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Local teachers’ unions left with more questions than answers as province releases school plan

Some say the back to school plan from the province is not a plan
classroom

Two of Waterloo Region's teachers' unions express they are left with questions after the province released its back-to-school plan for September.

"Everyone wants clarity. Very often over the past 18 months, boards have come up with plans, and the government often the following day release a plan that contradicts what the board has created. When the plans are very vague boards, have to rely on the information provided on the plan. Then, when things change, they have realigned those changes, making it more confusing," said Jeff Pelich with the Elementary Teachers' Federation of Ontario, Waterloo Region. 

Pelich said the idea around exempting masks is still very confusing. He said the plan has no guideline on what testing and tracing will look like or the method for outbreaks and confirmed cases in schools come September.

"When will the mask exemption be provided? Will the student, be required to wear another type of masking equipment, or will they go on as if nothing is going on. Even with the physical distance, they say provide as much distancing, well what does that mean? What does that look like?"

"Kindergartens are now recommended to wear masks, which is a step backward. Nothing is done to reduce class sizes in elementary. We are looking at class sizes at 28, 29 or 30 kids, perhaps in a portable with limited ventilation. Everything we have been asking to have dealt with has not been sold with," said Patrick Etmanski with the Ontario English Catholic Teachers' Association, Waterloo Region.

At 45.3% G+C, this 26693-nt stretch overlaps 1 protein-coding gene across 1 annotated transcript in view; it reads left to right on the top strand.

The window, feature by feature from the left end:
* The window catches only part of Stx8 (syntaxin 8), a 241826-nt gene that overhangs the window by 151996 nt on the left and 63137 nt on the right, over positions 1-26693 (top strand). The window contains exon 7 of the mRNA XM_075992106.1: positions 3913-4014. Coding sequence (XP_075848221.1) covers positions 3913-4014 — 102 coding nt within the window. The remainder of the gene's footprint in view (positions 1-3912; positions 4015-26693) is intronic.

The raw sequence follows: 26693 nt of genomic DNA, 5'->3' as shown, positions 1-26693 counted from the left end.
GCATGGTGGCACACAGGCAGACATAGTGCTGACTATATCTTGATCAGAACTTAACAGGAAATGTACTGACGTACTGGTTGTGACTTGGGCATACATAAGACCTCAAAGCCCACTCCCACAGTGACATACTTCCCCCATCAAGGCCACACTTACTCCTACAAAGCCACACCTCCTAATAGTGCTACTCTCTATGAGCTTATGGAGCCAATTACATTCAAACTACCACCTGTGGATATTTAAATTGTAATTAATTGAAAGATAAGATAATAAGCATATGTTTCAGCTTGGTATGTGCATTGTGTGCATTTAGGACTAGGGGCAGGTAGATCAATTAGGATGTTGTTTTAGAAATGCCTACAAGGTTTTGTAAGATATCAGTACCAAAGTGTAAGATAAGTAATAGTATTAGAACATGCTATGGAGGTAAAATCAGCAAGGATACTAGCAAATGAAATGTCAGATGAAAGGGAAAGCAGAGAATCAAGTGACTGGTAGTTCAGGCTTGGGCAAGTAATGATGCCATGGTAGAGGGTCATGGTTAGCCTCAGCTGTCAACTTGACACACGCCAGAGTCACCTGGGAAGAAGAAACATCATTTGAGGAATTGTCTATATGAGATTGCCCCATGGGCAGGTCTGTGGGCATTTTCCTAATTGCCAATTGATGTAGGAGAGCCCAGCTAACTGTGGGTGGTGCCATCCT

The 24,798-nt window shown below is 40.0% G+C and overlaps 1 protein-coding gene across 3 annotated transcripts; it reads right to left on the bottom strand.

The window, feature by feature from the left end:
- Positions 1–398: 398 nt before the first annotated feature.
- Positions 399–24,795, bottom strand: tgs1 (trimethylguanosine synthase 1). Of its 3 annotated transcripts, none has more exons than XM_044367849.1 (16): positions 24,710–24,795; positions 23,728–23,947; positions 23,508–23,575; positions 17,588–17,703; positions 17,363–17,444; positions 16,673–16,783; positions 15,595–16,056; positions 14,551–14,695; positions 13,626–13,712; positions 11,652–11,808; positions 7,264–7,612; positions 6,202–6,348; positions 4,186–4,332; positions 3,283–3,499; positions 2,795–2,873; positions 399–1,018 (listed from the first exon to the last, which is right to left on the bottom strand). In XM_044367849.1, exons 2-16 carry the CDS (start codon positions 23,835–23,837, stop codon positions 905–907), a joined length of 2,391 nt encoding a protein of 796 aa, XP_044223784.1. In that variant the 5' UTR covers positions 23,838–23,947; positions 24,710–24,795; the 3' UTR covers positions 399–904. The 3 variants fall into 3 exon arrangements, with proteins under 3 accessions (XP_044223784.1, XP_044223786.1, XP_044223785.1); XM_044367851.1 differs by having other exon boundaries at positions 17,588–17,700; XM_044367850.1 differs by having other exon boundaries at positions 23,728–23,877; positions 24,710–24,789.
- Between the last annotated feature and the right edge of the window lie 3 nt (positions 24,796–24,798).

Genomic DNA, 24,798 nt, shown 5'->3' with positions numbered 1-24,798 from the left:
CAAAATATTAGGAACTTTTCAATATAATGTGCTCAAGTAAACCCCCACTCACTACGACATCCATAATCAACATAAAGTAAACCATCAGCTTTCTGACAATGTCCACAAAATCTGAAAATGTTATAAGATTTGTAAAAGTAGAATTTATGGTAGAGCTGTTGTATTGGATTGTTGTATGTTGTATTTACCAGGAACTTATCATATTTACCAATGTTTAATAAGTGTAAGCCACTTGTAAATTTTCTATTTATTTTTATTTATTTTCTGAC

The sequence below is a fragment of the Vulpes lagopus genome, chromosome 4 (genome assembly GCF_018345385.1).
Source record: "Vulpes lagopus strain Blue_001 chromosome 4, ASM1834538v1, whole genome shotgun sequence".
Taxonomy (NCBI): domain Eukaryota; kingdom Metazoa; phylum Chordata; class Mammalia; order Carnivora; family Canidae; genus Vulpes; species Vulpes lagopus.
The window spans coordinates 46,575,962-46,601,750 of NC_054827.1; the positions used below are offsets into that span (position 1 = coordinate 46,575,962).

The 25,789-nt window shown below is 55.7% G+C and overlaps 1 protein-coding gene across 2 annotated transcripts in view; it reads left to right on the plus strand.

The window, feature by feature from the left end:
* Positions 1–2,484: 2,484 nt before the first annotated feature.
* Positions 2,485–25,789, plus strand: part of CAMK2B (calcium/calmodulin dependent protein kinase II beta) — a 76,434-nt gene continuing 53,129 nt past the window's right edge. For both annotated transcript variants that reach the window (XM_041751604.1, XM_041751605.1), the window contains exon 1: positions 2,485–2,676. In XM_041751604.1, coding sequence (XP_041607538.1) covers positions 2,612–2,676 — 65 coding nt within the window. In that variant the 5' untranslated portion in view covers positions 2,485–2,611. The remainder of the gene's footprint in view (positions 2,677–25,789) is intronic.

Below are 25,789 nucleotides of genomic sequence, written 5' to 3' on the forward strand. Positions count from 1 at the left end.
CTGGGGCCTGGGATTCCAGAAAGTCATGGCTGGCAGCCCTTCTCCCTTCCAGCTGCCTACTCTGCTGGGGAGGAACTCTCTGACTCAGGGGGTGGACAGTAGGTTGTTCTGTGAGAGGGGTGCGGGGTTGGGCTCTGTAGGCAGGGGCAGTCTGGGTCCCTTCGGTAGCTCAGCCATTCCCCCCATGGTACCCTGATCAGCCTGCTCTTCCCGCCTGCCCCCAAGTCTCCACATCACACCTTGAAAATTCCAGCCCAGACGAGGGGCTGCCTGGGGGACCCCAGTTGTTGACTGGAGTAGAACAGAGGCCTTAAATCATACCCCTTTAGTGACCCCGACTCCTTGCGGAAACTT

The plan released on Tuesday shared students can return to classroom learning in September. The province stated high school students will continuing the quad-mester learning. Etmanski explained this style of learning is very problematic.

"All the secondary teachers that I know have been hoping for a regular semester system starting September, so I know they will be very disappointed with the announcement; quad-mester learning is far from ideal for secondary students. Hopefully, by February, that will change, and we can do a full semester system," said Etmanski.

The province's plan also outlined the return of extracurricular activities; however, Etmanski said that too is confusing regarding what is and isn't allowed. "What is a high contact inside sport? Is that basketball, volleyball? Does that mean they won't be allowed? They are going to be allowed but with masking. We don't know."

While teachers are taking the last month of the summer holiday to prepare for the return of students in September, Etmanski and Pelich said the back-to-school plan from the province is not a plan. This leaves them with a lot of questions and no answers. 




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